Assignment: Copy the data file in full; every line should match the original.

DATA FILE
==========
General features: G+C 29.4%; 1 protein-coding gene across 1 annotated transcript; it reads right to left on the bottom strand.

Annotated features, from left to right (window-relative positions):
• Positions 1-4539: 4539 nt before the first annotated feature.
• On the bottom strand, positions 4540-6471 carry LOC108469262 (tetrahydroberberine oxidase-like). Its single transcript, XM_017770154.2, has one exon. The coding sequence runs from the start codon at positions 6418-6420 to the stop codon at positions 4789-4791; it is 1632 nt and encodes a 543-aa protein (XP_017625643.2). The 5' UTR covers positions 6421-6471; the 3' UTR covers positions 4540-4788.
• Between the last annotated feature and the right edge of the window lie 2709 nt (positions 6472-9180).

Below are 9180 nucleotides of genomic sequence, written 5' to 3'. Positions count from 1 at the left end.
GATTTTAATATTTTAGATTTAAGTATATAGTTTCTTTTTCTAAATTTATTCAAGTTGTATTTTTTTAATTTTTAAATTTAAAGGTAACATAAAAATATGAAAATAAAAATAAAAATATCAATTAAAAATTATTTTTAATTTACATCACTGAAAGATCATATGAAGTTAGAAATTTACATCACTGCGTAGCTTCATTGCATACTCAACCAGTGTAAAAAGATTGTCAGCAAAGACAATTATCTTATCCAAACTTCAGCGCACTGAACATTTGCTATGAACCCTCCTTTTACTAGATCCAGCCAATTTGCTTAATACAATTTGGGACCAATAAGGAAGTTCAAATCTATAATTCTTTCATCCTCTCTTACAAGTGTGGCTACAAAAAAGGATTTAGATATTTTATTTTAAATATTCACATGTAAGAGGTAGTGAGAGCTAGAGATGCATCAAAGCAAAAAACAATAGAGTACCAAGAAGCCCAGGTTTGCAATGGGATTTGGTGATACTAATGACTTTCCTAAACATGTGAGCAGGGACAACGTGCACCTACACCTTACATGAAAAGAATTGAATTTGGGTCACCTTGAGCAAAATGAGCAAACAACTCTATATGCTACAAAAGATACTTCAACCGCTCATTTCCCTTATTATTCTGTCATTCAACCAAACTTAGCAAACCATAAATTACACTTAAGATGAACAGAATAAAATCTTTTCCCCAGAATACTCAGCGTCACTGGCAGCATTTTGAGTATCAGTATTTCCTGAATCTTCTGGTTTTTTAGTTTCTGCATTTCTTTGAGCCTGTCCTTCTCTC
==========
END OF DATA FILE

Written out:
General features: G+C 29.4%; 1 protein-coding gene across 1 annotated transcript; it reads right to left on the bottom strand.

Annotated features, from left to right (window-relative positions):
• Positions 1-4539: 4539 nt before the first annotated feature.
• On the bottom strand, positions 4540-6471 carry LOC108469262 (tetrahydroberberine oxidase-like). Its single transcript, XM_017770154.2, has one exon. The coding sequence runs from the start codon at positions 6418-6420 to the stop codon at positions 4789-4791; it is 1632 nt and encodes a 543-aa protein (XP_017625643.2). The 5' UTR covers positions 6421-6471; the 3' UTR covers positions 4540-4788.
• Between the last annotated feature and the right edge of the window lie 2709 nt (positions 6472-9180).

Below are 9180 nucleotides of genomic sequence, written 5' to 3'. Positions count from 1 at the left end.
GATTTTAATATTTTAGATTTAAGTATATAGTTTCTTTTTCTAAATTTATTCAAGTTGTATTTTTTTAATTTTTAAATTTAAAGGTAACATAAAAATATGAAAATAAAAATAAAAATATCAATTAAAAATTATTTTTAATTTACATCACTGAAAGATCATATGAAGTTAGAAATTTACATCACTGCGTAGCTTCATTGCATACTCAACCAGTGTAAAAAGATTGTCAGCAAAGACAATTATCTTATCCAAACTTCAGCGCACTGAACATTTGCTATGAACCCTCCTTTTACTAGATCCAGCCAATTTGCTTAATACAATTTGGGACCAATAAGGAAGTTCAAATCTATAATTCTTTCATCCTCTCTTACAAGTGTGGCTACAAAAAAGGATTTAGATATTTTATTTTAAATATTCACATGTAAGAGGTAGTGAGAGCTAGAGATGCATCAAAGCAAAAAACAATAGAGTACCAAGAAGCCCAGGTTTGCAATGGGATTTGGTGATACTAATGACTTTCCTAAACATGTGAGCAGGGACAACGTGCACCTACACCTTACATGAAAAGAATTGAATTTGGGTCACCTTGAGCAAAATGAGCAAACAACTCTATATGCTACAAAAGATACTTCAACCGCTCATTTCCCTTATTATTCTGTCATTCAACCAAACTTAGCAAACCATAAATTACACTTAAGATGAACAGAATAAAATCTTTTCCCCAGAATACTCAGCGTCACTGGCAGCATTTTGAGTATCAGTATTTCCTGAATCTTCTGGTTTTTTAGTTTCTGCATTTCTTTGAGCCTGTCCTTCTCTC